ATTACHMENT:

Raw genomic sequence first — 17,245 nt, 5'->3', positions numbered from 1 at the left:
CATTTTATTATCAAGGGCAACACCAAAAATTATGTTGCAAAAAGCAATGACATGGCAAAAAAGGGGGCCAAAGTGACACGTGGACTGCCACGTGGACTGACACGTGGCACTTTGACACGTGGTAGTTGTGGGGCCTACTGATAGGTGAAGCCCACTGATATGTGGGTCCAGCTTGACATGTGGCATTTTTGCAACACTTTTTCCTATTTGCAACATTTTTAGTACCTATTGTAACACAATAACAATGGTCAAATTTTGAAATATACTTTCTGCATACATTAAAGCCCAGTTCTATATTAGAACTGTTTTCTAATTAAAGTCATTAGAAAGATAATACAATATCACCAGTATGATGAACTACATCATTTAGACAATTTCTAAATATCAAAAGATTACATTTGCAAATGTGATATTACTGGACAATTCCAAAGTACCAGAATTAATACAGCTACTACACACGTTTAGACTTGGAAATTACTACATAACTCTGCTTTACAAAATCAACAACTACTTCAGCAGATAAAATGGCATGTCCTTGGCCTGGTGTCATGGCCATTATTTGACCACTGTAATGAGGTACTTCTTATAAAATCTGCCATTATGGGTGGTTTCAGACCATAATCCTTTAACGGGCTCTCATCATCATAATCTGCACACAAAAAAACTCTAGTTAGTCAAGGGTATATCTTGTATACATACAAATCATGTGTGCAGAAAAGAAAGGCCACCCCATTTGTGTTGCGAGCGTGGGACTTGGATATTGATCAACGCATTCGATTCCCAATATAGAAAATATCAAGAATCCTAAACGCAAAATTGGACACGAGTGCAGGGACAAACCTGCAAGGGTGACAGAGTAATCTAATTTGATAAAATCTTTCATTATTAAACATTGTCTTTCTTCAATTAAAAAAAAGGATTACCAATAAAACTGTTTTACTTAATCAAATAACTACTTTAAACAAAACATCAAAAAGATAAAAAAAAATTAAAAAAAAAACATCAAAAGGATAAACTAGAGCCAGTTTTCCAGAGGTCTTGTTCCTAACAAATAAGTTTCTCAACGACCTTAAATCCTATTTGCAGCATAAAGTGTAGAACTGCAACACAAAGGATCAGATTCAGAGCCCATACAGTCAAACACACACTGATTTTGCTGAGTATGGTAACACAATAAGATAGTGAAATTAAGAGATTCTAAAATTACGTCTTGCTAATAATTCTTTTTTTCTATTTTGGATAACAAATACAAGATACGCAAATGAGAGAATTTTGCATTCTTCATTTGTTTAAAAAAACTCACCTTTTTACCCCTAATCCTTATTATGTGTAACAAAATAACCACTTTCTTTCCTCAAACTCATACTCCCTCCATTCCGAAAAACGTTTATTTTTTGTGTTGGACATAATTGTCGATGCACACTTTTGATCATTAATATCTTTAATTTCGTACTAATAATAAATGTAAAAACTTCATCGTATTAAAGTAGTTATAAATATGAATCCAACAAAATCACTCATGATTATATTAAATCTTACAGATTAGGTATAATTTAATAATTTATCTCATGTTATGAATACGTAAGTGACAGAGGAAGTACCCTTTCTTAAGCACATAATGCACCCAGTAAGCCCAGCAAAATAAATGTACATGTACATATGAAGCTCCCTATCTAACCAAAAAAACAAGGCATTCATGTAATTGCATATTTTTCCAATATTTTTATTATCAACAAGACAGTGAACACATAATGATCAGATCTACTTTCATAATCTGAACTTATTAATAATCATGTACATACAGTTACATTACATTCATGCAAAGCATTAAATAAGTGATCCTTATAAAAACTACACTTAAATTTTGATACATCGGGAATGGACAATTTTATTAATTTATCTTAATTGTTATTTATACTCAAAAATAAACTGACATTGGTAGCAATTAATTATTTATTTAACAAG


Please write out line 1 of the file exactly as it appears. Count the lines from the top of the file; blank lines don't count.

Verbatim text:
Raw genomic sequence first — 17,245 nt, 5'->3', positions numbered from 1 at the left: